U.S. schools: Security by metal detector?
December 2, 1997
In Los Angeles, all high schools use metal detectors
Web posted at: 11:08 a.m. EST (1608 GMT)
LOS ANGELES (CNN) -- The fatal shooting in Kentucky has again focused public attention on security at U.S. schools, and above all raised the question: can students be adequately protected from violent crimes?
A shooting five years ago at a Los Angeles area school caused parents and school officials to search for new ways to keep
violence out of school grounds.
In that incident, student Michael Ensley died when gunfire erupted at Reseda High School. And while parents and grieving families wondered what was going on at that school, they knew that the problem wasn't unique to the Los Angeles area and that the shooting could have happened anywhere.
In 1994, the federal government began requiring school safety programs in an attempt to crack down on violence on school grounds. Many schools introduced metal detectors to check for guns, knifes and other weapons.
The year after the measures were introduced, violent deaths on high school campuses across the United States dropped from an estimated 50 incidents a year to less than half that number.
And although the Supreme Court eventually overturned the federal requirements, most school safety measures remained in place. In Los Angeles, for instance, all high schools still use some sort of metal detectors.
Michael Ensely was killed by gunfire five years ago at Reseda High
But some critics demand more than just these detectors. "What do we do at the end of four years? Give these students a certificate that says they've been through four years of metal scanning?" asked Ronald D. Stephens of the National School Safety Center.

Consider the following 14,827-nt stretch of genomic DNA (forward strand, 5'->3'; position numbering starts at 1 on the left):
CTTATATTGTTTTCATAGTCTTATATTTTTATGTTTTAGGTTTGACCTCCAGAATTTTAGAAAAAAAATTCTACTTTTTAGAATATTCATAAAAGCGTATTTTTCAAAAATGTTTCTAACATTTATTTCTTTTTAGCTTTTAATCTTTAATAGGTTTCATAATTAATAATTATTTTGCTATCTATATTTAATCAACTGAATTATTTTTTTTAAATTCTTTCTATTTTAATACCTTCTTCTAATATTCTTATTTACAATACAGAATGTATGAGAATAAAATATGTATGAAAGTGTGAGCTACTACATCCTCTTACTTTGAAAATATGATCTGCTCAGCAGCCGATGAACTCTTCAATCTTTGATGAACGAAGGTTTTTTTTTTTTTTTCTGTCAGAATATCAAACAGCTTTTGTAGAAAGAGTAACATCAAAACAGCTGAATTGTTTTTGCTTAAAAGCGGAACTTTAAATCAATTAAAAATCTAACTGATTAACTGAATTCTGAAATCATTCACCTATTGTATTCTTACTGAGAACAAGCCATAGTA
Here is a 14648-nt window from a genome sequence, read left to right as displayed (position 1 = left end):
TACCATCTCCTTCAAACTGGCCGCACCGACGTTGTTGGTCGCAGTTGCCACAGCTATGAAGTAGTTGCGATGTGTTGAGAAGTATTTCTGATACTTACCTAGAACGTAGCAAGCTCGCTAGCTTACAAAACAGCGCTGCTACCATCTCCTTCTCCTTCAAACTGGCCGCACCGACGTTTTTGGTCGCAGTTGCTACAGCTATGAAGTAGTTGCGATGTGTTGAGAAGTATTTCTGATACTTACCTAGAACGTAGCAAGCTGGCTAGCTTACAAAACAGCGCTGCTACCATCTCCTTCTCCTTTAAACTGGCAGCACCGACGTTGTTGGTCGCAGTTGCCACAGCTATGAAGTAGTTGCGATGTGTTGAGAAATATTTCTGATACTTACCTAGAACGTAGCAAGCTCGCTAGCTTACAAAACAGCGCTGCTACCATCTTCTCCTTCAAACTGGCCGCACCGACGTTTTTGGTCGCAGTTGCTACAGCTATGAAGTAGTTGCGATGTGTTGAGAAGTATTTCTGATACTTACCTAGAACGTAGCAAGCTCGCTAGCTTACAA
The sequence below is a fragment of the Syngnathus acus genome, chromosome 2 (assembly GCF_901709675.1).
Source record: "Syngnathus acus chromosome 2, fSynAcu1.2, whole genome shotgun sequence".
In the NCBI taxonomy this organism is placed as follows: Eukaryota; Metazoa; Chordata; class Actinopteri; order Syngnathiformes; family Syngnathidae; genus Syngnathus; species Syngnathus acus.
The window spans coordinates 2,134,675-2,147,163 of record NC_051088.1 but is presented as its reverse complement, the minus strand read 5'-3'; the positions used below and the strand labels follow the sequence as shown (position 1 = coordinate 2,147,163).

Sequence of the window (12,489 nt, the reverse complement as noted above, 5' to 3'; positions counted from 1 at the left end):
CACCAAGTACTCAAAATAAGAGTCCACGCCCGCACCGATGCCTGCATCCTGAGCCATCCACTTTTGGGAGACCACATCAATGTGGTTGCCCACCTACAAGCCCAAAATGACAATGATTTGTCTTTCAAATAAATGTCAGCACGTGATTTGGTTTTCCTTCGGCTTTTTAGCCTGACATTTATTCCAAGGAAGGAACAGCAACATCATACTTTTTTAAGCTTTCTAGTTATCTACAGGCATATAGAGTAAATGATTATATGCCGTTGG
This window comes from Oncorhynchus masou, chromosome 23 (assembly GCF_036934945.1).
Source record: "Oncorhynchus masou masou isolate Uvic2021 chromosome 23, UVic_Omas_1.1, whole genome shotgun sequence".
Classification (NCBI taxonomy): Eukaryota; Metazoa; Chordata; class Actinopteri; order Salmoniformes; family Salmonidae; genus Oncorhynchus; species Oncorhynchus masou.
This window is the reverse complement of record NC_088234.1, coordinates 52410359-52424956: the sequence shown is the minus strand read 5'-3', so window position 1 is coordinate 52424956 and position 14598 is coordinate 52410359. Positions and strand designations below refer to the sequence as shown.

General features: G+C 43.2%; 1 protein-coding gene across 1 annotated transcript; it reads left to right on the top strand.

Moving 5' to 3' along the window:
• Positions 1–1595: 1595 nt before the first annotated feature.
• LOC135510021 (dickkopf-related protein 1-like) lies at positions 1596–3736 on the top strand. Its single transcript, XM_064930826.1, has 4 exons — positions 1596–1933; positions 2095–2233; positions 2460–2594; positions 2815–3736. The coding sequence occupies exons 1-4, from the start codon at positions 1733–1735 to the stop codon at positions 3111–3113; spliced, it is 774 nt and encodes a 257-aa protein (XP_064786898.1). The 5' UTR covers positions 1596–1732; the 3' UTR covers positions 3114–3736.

Stephens and administrators at Reseda High School agree that prevention is a key factor in trying to avoid tragedies on school ground.
They put together a video about school discipline, which explains school problems of the past and compares them to those of today: in the old days, students could be suspended for chewing gum. Today, students are expelled for carrying guns. It's a message that Reseda High School students now also deliver in skits and songs to local elementary school children.
Reseda High says it has not found any weapons on students in recent years. But parents want to err on the safe side and keep the metal detectors in place, rather than be sorry later.
"The kids and their parents and the staff continue to say we want you to do it, every day," said Principal Robert Kladifko about the security checks.
So while there is a lingering fear that a shooting could happen again, everything possible is done to make sure that children can come to school and only focus on their studies, rather than worry about life and death.
Correspondent Anne McDermott contributed to this report.